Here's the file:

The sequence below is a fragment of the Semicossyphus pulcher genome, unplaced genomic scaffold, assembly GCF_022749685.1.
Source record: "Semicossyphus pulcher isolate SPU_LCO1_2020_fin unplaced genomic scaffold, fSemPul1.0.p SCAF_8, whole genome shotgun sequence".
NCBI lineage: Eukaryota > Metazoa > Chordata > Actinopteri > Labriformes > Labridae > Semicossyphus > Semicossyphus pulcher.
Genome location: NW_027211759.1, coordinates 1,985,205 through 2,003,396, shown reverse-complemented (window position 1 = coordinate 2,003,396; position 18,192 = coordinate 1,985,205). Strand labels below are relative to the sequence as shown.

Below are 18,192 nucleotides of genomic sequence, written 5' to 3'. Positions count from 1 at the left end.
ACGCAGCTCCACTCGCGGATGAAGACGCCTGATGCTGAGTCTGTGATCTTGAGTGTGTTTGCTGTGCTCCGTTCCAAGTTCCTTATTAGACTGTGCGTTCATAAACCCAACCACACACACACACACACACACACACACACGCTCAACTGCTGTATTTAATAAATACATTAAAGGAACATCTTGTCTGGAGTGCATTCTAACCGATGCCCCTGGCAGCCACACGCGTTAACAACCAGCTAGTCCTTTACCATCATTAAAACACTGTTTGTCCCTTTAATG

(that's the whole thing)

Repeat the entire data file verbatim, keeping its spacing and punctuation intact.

The sequence below is a fragment of the Semicossyphus pulcher genome, unplaced genomic scaffold, assembly GCF_022749685.1.
Source record: "Semicossyphus pulcher isolate SPU_LCO1_2020_fin unplaced genomic scaffold, fSemPul1.0.p SCAF_8, whole genome shotgun sequence".
NCBI lineage: Eukaryota > Metazoa > Chordata > Actinopteri > Labriformes > Labridae > Semicossyphus > Semicossyphus pulcher.
Genome location: NW_027211759.1, coordinates 1,985,205 through 2,003,396, shown reverse-complemented (window position 1 = coordinate 2,003,396; position 18,192 = coordinate 1,985,205). Strand labels below are relative to the sequence as shown.

Below are 18,192 nucleotides of genomic sequence, written 5' to 3'. Positions count from 1 at the left end.
ACGCAGCTCCACTCGCGGATGAAGACGCCTGATGCTGAGTCTGTGATCTTGAGTGTGTTTGCTGTGCTCCGTTCCAAGTTCCTTATTAGACTGTGCGTTCATAAACCCAACCACACACACACACACACACACACACACACGCTCAACTGCTGTATTTAATAAATACATTAAAGGAACATCTTGTCTGGAGTGCATTCTAACCGATGCCCCTGGCAGCCACACGCGTTAACAACCAGCTAGTCCTTTACCATCATTAAAACACTGTTTGTCCCTTTAATG